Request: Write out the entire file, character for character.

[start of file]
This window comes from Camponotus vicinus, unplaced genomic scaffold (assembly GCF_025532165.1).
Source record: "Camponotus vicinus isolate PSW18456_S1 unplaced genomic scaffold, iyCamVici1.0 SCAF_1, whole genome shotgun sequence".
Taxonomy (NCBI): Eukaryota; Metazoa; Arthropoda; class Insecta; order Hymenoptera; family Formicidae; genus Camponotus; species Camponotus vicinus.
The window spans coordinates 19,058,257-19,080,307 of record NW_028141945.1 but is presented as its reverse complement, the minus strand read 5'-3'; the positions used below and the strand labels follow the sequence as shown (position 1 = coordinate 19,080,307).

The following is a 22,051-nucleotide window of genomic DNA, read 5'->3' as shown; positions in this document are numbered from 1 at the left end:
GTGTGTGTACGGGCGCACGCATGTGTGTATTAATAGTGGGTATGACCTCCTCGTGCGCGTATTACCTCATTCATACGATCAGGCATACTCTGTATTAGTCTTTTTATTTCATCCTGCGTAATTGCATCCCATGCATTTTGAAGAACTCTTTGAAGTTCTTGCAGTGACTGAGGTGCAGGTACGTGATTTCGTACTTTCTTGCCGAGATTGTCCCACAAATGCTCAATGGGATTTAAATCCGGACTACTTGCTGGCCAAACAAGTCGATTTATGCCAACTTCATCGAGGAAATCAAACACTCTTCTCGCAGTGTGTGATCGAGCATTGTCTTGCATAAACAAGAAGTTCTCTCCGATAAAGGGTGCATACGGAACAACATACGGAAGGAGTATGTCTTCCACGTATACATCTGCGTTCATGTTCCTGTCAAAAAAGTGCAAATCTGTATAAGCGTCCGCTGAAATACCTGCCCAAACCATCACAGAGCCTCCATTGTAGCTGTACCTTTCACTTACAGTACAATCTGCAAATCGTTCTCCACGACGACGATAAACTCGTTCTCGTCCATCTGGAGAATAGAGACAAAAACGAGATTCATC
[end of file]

This window comes from Camponotus vicinus, unplaced genomic scaffold (assembly GCF_025532165.1).
Source record: "Camponotus vicinus isolate PSW18456_S1 unplaced genomic scaffold, iyCamVici1.0 SCAF_1, whole genome shotgun sequence".
Taxonomy (NCBI): Eukaryota; Metazoa; Arthropoda; class Insecta; order Hymenoptera; family Formicidae; genus Camponotus; species Camponotus vicinus.
The window spans coordinates 19,058,257-19,080,307 of record NW_028141945.1 but is presented as its reverse complement, the minus strand read 5'-3'; the positions used below and the strand labels follow the sequence as shown (position 1 = coordinate 19,080,307).

The following is a 22,051-nucleotide window of genomic DNA, read 5'->3' as shown; positions in this document are numbered from 1 at the left end:
GTGTGTGTACGGGCGCACGCATGTGTGTATTAATAGTGGGTATGACCTCCTCGTGCGCGTATTACCTCATTCATACGATCAGGCATACTCTGTATTAGTCTTTTTATTTCATCCTGCGTAATTGCATCCCATGCATTTTGAAGAACTCTTTGAAGTTCTTGCAGTGACTGAGGTGCAGGTACGTGATTTCGTACTTTCTTGCCGAGATTGTCCCACAAATGCTCAATGGGATTTAAATCCGGACTACTTGCTGGCCAAACAAGTCGATTTATGCCAACTTCATCGAGGAAATCAAACACTCTTCTCGCAGTGTGTGATCGAGCATTGTCTTGCATAAACAAGAAGTTCTCTCCGATAAAGGGTGCATACGGAACAACATACGGAAGGAGTATGTCTTCCACGTATACATCTGCGTTCATGTTCCTGTCAAAAAAGTGCAAATCTGTATAAGCGTCCGCTGAAATACCTGCCCAAACCATCACAGAGCCTCCATTGTAGCTGTACCTTTCACTTACAGTACAATCTGCAAATCGTTCTCCACGACGACGATAAACTCGTTCTCGTCCATCTGGAGAATAGAGACAAAAACGAGATTCATC